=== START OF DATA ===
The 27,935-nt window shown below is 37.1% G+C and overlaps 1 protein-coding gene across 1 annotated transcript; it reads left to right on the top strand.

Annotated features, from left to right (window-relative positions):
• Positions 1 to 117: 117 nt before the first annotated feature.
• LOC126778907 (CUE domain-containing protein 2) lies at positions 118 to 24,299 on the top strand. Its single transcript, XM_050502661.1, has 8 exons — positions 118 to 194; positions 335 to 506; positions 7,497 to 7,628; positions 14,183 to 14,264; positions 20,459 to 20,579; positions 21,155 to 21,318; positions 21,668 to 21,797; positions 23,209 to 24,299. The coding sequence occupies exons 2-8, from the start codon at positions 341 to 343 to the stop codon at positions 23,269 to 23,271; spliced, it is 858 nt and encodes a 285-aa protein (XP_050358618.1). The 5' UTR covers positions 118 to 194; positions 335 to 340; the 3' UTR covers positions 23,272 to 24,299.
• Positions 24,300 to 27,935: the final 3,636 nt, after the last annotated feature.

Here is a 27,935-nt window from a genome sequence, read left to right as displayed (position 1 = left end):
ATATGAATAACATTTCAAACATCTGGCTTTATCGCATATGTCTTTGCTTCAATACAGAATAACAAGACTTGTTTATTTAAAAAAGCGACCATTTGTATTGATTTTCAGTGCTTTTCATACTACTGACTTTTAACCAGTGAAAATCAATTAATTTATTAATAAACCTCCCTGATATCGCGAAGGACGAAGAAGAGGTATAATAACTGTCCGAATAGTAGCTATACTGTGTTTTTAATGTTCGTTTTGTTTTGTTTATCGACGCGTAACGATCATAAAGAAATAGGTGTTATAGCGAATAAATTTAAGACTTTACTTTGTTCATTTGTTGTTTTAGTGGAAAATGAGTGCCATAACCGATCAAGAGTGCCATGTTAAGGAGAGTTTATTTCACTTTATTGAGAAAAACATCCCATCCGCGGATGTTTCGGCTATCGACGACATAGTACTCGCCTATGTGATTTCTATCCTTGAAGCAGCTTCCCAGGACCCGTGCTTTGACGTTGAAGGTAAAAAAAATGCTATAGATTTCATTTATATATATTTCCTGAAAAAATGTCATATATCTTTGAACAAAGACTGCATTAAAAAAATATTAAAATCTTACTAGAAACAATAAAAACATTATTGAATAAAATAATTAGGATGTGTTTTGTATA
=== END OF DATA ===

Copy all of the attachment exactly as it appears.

The 27,935-nt window shown below is 37.1% G+C and overlaps 1 protein-coding gene across 1 annotated transcript; it reads left to right on the top strand.

Annotated features, from left to right (window-relative positions):
• Positions 1 to 117: 117 nt before the first annotated feature.
• LOC126778907 (CUE domain-containing protein 2) lies at positions 118 to 24,299 on the top strand. Its single transcript, XM_050502661.1, has 8 exons — positions 118 to 194; positions 335 to 506; positions 7,497 to 7,628; positions 14,183 to 14,264; positions 20,459 to 20,579; positions 21,155 to 21,318; positions 21,668 to 21,797; positions 23,209 to 24,299. The coding sequence occupies exons 2-8, from the start codon at positions 341 to 343 to the stop codon at positions 23,269 to 23,271; spliced, it is 858 nt and encodes a 285-aa protein (XP_050358618.1). The 5' UTR covers positions 118 to 194; positions 335 to 340; the 3' UTR covers positions 23,272 to 24,299.
• Positions 24,300 to 27,935: the final 3,636 nt, after the last annotated feature.

Here is a 27,935-nt window from a genome sequence, read left to right as displayed (position 1 = left end):
ATATGAATAACATTTCAAACATCTGGCTTTATCGCATATGTCTTTGCTTCAATACAGAATAACAAGACTTGTTTATTTAAAAAAGCGACCATTTGTATTGATTTTCAGTGCTTTTCATACTACTGACTTTTAACCAGTGAAAATCAATTAATTTATTAATAAACCTCCCTGATATCGCGAAGGACGAAGAAGAGGTATAATAACTGTCCGAATAGTAGCTATACTGTGTTTTTAATGTTCGTTTTGTTTTGTTTATCGACGCGTAACGATCATAAAGAAATAGGTGTTATAGCGAATAAATTTAAGACTTTACTTTGTTCATTTGTTGTTTTAGTGGAAAATGAGTGCCATAACCGATCAAGAGTGCCATGTTAAGGAGAGTTTATTTCACTTTATTGAGAAAAACATCCCATCCGCGGATGTTTCGGCTATCGACGACATAGTACTCGCCTATGTGATTTCTATCCTTGAAGCAGCTTCCCAGGACCCGTGCTTTGACGTTGAAGGTAAAAAAAATGCTATAGATTTCATTTATATATATTTCCTGAAAAAATGTCATATATCTTTGAACAAAGACTGCATTAAAAAAATATTAAAATCTTACTAGAAACAATAAAAACATTATTGAATAAAATAATTAGGATGTGTTTTGTATA